The Rev. Thom Belote has been writing about growth numbers following the UUA member congregation certification. I have a different take than he, though I should add the more years I do this the less I learn and the more I’m inclined to use my intuition. Both suggest the UUA isn’t growing enough to stave off “heat death” and that’s because we don’t start enough new churches rather than the one’s that we do have aren’t growing fast enough.
How I came up with this. I compared the churches that registered in 2003 (the first year I looked at the numbers) with this year’s. This helps give some scope, and the problems in 2004 and 2005 with federated churches counting their whole congregations (and inflating the figures) wasn’t in evidence in 2003. Plus, the zigzagging that occurs from ministerial departures and arrival are flattened a bit. The Unitarian Universalist Church of the Philippines isn’t in there because they didn’t certify in 2003; in any case, they really are a denomination in their own right. I count the CLF because it is a part of the North American setting. Other non-North American churches are so small as to not sway the figures, so I don’t filter them out.
This means of course that the growth from new congregations aren’t included, but I hate to say that doesn’t account for too much.
For this set, the 2003 membership was 149,705; the 2006 membership was 152,669: a three-year increase of 2.65% A bit worrysome.
But some churches, over three years, grew quite well. A couple, I note, grew after shrinking quite badly in the few years before, but they did come back, and some churches never do. The top three in four categories are:
Large. Over 550 in 2006.
- All Souls Church, Unitarian, Washington, DC. 401 to 636. 158%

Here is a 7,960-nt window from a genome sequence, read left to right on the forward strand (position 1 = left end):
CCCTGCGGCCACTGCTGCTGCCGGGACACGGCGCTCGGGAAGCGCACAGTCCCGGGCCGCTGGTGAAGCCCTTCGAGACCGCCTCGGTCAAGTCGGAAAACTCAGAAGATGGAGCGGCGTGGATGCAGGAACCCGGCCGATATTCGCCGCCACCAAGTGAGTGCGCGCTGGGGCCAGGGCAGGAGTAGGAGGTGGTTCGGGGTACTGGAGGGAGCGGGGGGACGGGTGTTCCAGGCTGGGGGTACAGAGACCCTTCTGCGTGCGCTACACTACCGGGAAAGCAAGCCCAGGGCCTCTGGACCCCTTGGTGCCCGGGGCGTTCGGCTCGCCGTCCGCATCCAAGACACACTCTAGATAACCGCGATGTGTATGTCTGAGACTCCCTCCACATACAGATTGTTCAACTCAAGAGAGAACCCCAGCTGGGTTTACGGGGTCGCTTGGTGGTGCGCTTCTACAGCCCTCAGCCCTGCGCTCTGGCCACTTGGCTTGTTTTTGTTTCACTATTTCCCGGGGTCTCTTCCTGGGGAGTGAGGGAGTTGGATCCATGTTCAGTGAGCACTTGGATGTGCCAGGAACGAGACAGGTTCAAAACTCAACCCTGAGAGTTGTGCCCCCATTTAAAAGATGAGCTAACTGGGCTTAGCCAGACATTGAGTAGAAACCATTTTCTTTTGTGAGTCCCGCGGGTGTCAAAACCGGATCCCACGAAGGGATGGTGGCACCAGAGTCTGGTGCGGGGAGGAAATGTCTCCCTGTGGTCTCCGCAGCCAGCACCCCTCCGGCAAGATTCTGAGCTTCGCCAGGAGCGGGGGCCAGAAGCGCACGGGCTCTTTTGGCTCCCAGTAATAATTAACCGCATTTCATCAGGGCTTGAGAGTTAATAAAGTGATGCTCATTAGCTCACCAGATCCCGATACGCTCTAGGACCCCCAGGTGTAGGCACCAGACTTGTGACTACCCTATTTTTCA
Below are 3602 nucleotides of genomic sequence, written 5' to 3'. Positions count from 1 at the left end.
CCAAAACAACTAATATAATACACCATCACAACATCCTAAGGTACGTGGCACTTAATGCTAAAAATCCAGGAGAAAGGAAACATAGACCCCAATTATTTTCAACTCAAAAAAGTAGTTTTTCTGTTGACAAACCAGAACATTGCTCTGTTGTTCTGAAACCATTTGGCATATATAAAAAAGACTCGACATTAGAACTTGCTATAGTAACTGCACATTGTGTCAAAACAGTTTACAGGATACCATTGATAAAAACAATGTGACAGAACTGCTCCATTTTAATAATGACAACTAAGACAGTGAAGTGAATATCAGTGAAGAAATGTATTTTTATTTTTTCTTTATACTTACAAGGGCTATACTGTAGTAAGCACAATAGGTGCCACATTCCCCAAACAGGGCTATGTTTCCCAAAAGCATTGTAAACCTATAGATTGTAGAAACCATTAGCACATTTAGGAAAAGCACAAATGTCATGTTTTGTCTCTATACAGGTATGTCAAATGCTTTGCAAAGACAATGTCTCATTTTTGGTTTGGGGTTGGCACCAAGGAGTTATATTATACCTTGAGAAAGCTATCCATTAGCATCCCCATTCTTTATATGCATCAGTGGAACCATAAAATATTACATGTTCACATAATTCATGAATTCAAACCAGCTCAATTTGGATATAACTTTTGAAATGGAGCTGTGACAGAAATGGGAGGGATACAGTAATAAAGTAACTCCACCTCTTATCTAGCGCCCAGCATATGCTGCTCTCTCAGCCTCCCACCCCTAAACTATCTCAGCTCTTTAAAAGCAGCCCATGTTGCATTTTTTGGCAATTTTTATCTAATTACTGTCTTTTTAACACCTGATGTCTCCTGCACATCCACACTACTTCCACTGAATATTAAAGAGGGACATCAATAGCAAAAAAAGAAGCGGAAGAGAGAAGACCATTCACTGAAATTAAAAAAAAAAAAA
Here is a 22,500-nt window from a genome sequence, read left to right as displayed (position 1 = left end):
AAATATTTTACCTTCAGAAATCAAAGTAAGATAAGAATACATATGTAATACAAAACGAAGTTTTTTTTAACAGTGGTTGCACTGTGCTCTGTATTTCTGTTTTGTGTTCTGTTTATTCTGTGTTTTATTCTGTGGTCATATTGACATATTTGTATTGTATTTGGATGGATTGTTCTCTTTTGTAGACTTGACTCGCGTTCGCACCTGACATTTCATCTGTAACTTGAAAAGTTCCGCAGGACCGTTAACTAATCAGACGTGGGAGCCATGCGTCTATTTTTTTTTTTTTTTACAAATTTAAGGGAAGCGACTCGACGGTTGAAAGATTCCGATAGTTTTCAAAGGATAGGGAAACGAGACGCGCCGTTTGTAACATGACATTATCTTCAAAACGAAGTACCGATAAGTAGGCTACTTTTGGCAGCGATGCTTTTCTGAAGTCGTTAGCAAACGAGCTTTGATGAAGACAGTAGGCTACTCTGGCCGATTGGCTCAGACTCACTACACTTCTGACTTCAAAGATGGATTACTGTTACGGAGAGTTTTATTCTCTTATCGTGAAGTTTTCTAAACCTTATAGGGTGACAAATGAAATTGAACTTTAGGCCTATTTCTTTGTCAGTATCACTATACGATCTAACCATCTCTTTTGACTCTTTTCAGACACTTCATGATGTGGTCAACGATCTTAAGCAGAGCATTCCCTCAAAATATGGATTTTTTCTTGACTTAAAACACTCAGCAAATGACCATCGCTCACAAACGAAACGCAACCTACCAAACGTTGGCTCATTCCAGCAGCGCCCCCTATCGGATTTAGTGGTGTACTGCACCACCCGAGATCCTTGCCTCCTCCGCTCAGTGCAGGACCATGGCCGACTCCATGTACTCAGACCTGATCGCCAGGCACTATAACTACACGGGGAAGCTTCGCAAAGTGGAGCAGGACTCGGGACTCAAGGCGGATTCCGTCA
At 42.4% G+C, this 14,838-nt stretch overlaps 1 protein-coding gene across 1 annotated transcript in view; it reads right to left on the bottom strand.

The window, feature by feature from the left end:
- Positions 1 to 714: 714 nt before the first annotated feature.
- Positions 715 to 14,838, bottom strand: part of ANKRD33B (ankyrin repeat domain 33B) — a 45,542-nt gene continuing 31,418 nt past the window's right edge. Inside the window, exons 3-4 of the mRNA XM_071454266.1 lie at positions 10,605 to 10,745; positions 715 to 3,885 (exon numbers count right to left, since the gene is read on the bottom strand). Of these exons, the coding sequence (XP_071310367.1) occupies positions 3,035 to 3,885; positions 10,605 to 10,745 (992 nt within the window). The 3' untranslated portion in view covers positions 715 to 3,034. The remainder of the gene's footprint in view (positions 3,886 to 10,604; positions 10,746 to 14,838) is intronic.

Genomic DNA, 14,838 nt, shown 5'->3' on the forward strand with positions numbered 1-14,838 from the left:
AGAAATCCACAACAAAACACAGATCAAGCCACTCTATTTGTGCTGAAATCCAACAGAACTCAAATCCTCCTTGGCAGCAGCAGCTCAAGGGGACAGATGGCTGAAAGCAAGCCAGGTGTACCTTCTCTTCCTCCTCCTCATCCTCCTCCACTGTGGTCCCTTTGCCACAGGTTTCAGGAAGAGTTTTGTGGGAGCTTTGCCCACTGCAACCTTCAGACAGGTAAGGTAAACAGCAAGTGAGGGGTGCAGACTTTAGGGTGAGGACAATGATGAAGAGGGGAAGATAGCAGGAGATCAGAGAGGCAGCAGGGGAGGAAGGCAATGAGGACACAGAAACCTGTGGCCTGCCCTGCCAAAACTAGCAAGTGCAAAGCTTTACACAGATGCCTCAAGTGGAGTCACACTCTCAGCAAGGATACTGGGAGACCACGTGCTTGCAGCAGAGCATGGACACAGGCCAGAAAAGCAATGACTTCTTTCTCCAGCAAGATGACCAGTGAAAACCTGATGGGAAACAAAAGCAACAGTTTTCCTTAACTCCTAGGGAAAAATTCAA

- White Bear Unitarian Universalist Church, Mahtomedi, Mn. 398 to 560. 141%
- Jefferson Unitarian Church, Golden, Col. 531 to 701. 134%
Mid-sized. Between 150 and 549 in 2006.
- Unitarian Universalist Church of Northern Nevada, Reno. 123 to 184. 150%
- Cedars Unitarian Universalist Church, Bainbridge Island, Wash. 106 to 154. 145%
- Unitarian Universalist Fellowship of Fredericksburg, Virginia. 123 to 175. 142%
Small. Between 35 and 149 in 2006.
- Foxborough (Mass.) Universalist Church. 24 to 52. 217%
- Unitarian Universalist Congregation of Swannanoa Valley. 45 to 86. 191%
- Gaia Community, Kansas City, Mo. 21 to 40. 190%
Very small. Under 34 in 2006.
- First Parish Universalist, Malden, Mass. 10 to 30. 300%
- Big Sky Unitarian Universalist Fellowship, Helena Mt. 17 to 32. 188%
- Unitarian Universalist Fellowship, Austin, Texas. 14 to 24. 171%
6 Replies to “My take on the certification numbers”
What does heat death mean?
A definition at Wikipedia helps: “The heat death is a possible final state of the universe, in which it has ‘run down’ to a state of no free energy to sustain motion or life. In physical terms, it has reached maximum entropy.” Sorry for geeking out.
I must get smarter!!!!
Hi Scott. Thanks for the approach that takes into consideration several years. I have one question about your math though: when you do the percentages, you need to subtract 100% or else a congregation that has not added a single member will show up as “100%”.
Indeed, one should read the percentage not as a percentage increase, but the percentage of the 2003 figure. I do this with all the churches — including those that lost members; there are twp unfederated churches that rate 37% and 38% respectively — so that I can see the changes as positive numbers. But on the matter of “100%” — of the 895 churches, 38 reported no change at all in three years. Not a single member difference.
Is there any regional character to growth or lack thereof?
I could imagine frowth in several masking (or being masked–depending on one’s perspective) shrinkage in others.